8 Health Benefits of Lemon Verbena Uses Side Effects Tea

8 Health Benefits of Lemon Verbena Uses Side Effects Tea

8 Health Benefits of Lemon Verbena

Lemon verbena (Aloysia citrodora), also known as lemon beebrush and lippia citriodora, is a perennial shrub in the plant family Verbenaceae. It resembles common grass, but has a strong fragrance.

This plant is native to South America and grows in Peru and Chile. It thrives in warm, sunny regions and can grow up to nine feet tall with white blossoms.

When the leaves of the lemon verbena plant are crushed, they release a strong citrus aroma. This makes it a popular addition to herb gardens. The leaves are tall and pointed with a rough texture.

What compounds make up lemon verbena?

Leaves of lemon verbena contain volatile oil, mainly composed of two compounds—geranial and neral. These compounds give the plant its lemon scent and have calming and mood-enhancing effects on the central nervous system.

Other compounds found in the plant include:

  • Citral
  • Cineole
  • Limonene
  • Mucilage
  • Tannins
  • Flavonoids

8 health benefits of lemon verbena

Lemon verbena has excellent nutritional values with various health advantages. It contains terpenoids, volatile oils, flavonoids, and phenolic acids.

The health benefits of lemon verbena include:

  1. Reduces inflammation: Lemon verbena possesses anti-inflammatory and antioxidant qualities that help reduce inflammation and oxidative stress. It also protects cells from oxidative stress and decreases exercise-induced muscle damage.
  2. Aids in detoxification and boosts immunity: Lemon verbena is rich in phenolic compounds that defend against free radicals, reducing oxidative stress and strengthening the immune system.
  3. Improves joint function: Lemon verbena has been linked to better joint function in a study with individuals suffering from joint difficulties.
  4. Aids with weight loss: Combining lemon verbena and hibiscus has been shown to help with weight reduction and decrease appetite and food consumption.
  5. Helps with insomnia: Lemon verbena contains oils that stimulate the gamma-aminobutyric acid (GABA) system in the brain, assisting with insomnia and promoting relaxation.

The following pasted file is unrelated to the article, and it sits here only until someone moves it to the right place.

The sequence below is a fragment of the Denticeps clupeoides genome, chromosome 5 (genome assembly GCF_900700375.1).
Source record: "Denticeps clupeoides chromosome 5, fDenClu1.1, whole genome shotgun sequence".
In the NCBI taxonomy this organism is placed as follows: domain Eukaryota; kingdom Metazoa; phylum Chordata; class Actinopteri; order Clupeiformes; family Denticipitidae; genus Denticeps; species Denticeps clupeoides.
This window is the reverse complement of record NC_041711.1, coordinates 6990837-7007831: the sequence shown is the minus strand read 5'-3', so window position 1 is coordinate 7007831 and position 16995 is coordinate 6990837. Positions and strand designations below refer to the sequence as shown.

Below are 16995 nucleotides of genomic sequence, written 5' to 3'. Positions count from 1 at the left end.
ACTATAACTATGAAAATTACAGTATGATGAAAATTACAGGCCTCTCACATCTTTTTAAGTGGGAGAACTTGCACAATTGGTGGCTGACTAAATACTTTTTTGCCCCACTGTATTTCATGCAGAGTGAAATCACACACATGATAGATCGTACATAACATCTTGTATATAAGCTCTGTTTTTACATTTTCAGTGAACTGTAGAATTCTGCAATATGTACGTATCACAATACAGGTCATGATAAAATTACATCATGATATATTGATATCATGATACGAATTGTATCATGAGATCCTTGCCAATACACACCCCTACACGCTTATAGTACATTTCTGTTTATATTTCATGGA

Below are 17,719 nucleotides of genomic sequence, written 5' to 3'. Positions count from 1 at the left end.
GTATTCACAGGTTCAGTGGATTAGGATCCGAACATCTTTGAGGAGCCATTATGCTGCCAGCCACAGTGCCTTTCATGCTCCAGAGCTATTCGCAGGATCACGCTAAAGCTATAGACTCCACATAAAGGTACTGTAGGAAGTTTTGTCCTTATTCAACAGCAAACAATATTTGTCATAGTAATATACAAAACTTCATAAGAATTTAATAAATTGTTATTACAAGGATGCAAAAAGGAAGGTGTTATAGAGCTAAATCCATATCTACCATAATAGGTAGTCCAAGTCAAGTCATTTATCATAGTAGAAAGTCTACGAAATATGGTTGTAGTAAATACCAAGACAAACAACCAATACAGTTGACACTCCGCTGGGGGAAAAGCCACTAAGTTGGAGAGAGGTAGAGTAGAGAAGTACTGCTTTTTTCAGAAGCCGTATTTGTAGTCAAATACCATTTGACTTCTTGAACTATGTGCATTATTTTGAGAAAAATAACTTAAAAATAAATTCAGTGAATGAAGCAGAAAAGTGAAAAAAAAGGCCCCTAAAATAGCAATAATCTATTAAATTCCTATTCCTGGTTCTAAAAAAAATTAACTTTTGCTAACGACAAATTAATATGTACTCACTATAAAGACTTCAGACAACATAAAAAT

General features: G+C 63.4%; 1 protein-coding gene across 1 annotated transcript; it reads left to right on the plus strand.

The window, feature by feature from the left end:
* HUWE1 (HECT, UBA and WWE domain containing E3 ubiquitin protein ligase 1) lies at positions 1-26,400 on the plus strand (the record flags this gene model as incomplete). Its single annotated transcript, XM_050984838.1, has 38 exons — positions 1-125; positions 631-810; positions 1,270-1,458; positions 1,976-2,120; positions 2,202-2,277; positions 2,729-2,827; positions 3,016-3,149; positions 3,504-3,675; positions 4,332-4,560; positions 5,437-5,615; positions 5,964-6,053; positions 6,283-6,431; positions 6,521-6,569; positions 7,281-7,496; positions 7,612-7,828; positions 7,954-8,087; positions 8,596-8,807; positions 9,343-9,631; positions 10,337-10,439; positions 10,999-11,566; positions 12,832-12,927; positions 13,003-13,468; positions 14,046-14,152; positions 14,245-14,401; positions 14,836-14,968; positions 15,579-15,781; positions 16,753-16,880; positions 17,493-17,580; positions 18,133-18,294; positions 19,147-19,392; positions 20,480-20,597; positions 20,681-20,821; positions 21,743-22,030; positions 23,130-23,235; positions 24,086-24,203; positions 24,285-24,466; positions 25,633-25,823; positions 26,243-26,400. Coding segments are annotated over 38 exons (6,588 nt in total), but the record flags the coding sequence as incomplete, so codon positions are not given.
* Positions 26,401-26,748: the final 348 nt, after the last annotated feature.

6. Improves anxiety and stress levels: Lemon verbena has a direct influence on hormone levels, reducing anxiety and improving sleep quality.
  7. Fights staph infections: A lemon verbena extract inhibits the development of Staphylococcus aureus and may be effective in treating the infection.
  8. Aids in digestion: Lemon verbena tea soothes the stomach, relieves indigestion, and alleviates symptoms of irritable bowel syndrome.


How is lemon verbena used?

Lemon verbena was introduced to Europe in 1784 and has been used in the fragrance industry. Aside from infusions, lemon verbena leaves can be used to flavor food and beverages.

Various uses of lemon verbena include:

  • Lemon verbena is used as an air freshener due to its invigorating and relaxing characteristics.
  • Its essential oil can be diffused or applied to the skin after diluting with a carrier oil.
  • Tea can be made from the lemon verbena plant.
  • The plant can be used in sweets, soups, jams, and drinks.
  • Pregnant and nursing women should avoid lemon verbena due to the risk of birth abnormalities.
  • If you are taking any herbal supplement or prescription medicine, consult a doctor before consuming lemon verbena.
  • Lemon verbena offers various potential health benefits, but more research is needed to fully understand its effects on human health.

Culinary use

Verbena leaves can be used in culinary applications. Young leaves can be used in stir fry or salad, while dried leaves can be used to season dishes and reduce fatty flavors.

They also pair well with sweets and cold beverages.

How to make lemon verbena tea

Make lemon verbena tea by:

  1. Infusing dried or fresh leaves in hot water.
  2. Allowing it to steep for up to 15 minutes.
  3. Adding honey to sweeten if desired.

Are there any downsides of lemon verbena extracts?

Consider the following precautions when using verbena leaves:

  • Topical use may cause mild dermatitis, so sensitive skin should consult a dermatologist before use.
  • People with renal illness should avoid verbena leaves as they may worsen the condition.
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